Internal Locus Of Control: Definition And Research
Locus of control is what an individual believes causes his or her experiences, and the factors to which that person attributes their successes or failures. Rotter (1966) first defined locus of control as a person’s perception of his or her control over events and outcomes in their environment.
If a person has an internal locus of control, that person attributes success to his or her own efforts and abilities.
A person with an external locus of control, alternatively, attributes his or her success to luck or fate or other factors outside of his or her control.
Internal locus of control can also be called “agency”. Overall, it incorporates the ability to take action, be effective, influence your own life, and assume responsibility for your behaviors.
Individuals with a high internal locus of control believe that their interactions with their environment will produce predictable results (Li, Lepp, & Barkley, 2015). In fact, research shows that internal locus of control predicts better health outcomes, work satisfaction, and academic success.
Internal locus of control has been found to be helpful in maintaining healthy lifestyles, for example. An internal health locus of control involves one’s belief in one’s ability to impact their own health in a positive way. For example, people with higher levels of the internal locus of control have been shown to engage in healthier lifestyles without needing outside support, and have lower rates of obesity (Neymotin & Nemzer, 2014) as well as lower BMI (Williams, Grow, Freedman, Ryan, & Deci, 1996).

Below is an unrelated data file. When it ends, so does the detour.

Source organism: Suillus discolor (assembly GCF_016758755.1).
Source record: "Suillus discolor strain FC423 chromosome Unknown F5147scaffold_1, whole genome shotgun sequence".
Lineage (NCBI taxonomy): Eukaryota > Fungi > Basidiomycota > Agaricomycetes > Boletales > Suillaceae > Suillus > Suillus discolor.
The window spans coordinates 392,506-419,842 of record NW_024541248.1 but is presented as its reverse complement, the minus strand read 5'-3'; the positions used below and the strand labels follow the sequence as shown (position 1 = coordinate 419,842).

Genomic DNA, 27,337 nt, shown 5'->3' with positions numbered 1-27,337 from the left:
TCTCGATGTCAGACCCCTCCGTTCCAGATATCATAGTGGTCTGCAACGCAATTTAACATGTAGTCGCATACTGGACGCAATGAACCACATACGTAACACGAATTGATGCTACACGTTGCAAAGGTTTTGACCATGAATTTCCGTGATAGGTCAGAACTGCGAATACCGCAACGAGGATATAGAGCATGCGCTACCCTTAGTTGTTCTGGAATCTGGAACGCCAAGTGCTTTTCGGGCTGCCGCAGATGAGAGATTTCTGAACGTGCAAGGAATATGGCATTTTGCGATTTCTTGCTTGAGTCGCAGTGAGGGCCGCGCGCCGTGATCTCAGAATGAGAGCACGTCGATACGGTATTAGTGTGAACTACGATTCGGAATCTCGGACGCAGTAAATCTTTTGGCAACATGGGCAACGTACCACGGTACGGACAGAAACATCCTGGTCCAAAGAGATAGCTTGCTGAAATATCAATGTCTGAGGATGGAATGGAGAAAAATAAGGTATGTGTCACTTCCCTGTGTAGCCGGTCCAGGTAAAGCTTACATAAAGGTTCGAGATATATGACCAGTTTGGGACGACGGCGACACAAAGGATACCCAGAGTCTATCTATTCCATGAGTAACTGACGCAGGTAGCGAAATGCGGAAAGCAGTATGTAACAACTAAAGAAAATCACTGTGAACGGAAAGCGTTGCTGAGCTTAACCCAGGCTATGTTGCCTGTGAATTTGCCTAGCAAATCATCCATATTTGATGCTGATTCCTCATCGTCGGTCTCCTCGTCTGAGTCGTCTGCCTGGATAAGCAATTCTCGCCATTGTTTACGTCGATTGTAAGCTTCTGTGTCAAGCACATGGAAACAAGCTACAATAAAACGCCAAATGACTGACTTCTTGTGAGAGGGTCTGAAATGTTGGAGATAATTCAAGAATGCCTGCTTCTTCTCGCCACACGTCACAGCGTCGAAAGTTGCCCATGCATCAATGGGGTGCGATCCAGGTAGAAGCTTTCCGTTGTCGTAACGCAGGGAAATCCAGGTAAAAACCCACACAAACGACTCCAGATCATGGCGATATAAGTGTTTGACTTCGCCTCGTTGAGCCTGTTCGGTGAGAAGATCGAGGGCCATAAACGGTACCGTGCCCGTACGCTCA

Research on individuals who attempt to overcome health-damaging behaviors has also shown the benefits of internal locus of control (Coan, 1973; James et al., 1965; Mlott and Mlott, 1975; Naditch, 1975; Pryer and Distefano, 1977; Williams, 1967).
Additionally, research supports internal locus of control is related to organizational satisfaction (Lester and Genz, 1978; Organ and Greene, 1974; and Petersen, 1985). People with internal locus of control are more inclined to take action and performer at higher levels. Moreover, people who believe that they control whether or not to leave an organization will re-evaluate themselves within their organization, and bring it in line with their attitude and ehavior (Salancik and Pfeffer, 1978).
Internal locus of control is also related to academic performance and classroom behavior. Having an internal locus of control is correlated to academic success such as faster rates of learning higher grades (Keith et al., 1986). Studies conducted with college students indicate that students with an internal locus of control adjust to college life with more ease than those with an external locus of control (Martin & Dixon, 1994). Additionally, those students with an internal locus of control evidence above average college course grades (Kirkpatrick et al., 2008). An internal locus of control generally predicts greater academic success overall (Carden, Bryant, & Moss, 2004; Keith et al., 1986).
Having an internal locus of control is generally a positive thing. Those who report an internal locus of control are more likely to be in better health, show lower levels of psychological stress, and have greater confidence in their ability to influence outcomes in their lives.
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